Op Handen is Dutch, although at first it sounds like something a mad doctor might bark at his assistant when a brain transplant has gone afoul. The 1978 LP is the work of Herman Van Veen, best described as a singer/songwriter, although the Dutch most likely have a better-sounding term for it. The album's very existence in a used record pile in North Carolina is enough to inspire a mini-lecture on the unpredictable thrills of scavenging used LP bins worldwide.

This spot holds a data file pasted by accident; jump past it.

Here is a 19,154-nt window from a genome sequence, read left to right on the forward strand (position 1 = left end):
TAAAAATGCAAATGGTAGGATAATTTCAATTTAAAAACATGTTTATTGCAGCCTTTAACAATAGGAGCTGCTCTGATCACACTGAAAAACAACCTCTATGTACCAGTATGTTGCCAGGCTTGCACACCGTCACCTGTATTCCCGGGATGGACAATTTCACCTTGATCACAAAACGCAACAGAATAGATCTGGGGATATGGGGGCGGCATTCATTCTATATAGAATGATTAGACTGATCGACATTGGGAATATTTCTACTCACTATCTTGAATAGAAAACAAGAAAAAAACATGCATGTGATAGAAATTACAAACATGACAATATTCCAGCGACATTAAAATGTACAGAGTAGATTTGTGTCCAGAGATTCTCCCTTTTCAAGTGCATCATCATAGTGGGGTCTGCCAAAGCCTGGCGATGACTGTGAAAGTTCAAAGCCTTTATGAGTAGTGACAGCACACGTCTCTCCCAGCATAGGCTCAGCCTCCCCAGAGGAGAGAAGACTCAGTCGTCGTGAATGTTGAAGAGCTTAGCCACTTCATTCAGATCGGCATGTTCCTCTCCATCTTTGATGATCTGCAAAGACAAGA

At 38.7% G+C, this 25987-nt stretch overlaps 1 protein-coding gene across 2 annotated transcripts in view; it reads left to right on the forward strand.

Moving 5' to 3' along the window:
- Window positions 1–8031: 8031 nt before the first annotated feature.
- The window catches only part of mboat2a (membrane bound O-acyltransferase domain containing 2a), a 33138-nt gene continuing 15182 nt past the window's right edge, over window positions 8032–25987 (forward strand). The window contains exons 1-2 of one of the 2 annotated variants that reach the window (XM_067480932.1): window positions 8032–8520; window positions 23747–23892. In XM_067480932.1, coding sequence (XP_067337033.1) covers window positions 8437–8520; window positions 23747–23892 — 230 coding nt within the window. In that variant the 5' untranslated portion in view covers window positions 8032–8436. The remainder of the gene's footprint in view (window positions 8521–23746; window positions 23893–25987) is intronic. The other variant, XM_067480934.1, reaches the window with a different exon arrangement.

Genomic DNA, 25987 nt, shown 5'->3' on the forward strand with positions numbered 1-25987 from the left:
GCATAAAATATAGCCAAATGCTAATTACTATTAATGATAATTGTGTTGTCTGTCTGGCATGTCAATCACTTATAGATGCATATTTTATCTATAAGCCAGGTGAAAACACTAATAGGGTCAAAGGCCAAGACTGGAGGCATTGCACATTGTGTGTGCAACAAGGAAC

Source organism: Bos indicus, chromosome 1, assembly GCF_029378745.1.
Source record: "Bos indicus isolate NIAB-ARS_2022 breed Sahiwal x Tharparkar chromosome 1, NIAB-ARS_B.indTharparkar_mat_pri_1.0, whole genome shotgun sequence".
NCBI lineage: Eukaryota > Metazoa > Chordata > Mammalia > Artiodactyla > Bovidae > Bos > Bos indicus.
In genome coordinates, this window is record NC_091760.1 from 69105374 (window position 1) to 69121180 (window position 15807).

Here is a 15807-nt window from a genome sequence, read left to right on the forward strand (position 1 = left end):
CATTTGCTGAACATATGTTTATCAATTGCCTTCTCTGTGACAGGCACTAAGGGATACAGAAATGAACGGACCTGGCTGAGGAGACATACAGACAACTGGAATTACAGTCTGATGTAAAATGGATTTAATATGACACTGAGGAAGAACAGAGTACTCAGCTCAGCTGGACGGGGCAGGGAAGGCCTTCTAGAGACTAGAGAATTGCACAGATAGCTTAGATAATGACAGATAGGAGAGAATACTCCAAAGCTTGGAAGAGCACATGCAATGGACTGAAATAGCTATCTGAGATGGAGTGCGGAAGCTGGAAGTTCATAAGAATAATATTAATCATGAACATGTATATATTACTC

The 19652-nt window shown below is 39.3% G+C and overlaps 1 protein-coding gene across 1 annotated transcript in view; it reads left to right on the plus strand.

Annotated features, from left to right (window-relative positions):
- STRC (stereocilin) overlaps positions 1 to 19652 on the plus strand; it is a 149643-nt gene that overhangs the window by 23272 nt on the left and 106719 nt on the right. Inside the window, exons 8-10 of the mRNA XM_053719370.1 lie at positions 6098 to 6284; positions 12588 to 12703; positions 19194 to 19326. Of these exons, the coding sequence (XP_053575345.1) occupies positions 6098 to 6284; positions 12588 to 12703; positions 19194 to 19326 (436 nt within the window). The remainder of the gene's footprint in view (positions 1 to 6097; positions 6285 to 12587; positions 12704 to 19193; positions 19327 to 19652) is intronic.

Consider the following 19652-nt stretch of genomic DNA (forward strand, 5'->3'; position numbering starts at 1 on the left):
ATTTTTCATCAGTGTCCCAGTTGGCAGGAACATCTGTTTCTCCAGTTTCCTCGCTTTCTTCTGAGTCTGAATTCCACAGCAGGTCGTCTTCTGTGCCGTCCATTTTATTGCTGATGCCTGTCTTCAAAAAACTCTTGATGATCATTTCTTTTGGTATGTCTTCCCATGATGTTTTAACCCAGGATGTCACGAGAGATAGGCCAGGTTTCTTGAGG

Initial excitement over the Dutch album was apparently inspired by the photo on the cover, in which Van Veen is seen playing the violin while sitting on a folding chair in a park. There is a valuable lesson to be learned concerning this cover photo: don't assume anything about the music based on the album's cover photo. Van Veen is a singer, not a violinist. He gets other people to play musical instruments -- lots of them -- including a saxophone quartet, as well as the prestigious Schonberg Ensemble, but he doesn't bother to parcel out individual credits. Gatefold space is hogged mostly by large shots of Van Veen and his three main co-writing and arranging assistants. Any disappointment over the lack of a major violin outing is washed away by the last track on the first side, a ditty entitled "Te Loom," which should be noted as a rare example of someone singing in Dutch over the backing of Jamaican steel drums. Van Veen and his collaborators have quite interesting taste when it comes to creating backing tracks, their whims seemingly sated by easy access to talented instrumentalists. Van Veen's voice vibrates with an overwhelming sense of normalcy, whatever the style or mood of a song. At times he doesn't even appear to be trying to sing properly, although he always is. There is simply no strain -- he is sitting in his own comfort zone of complexity.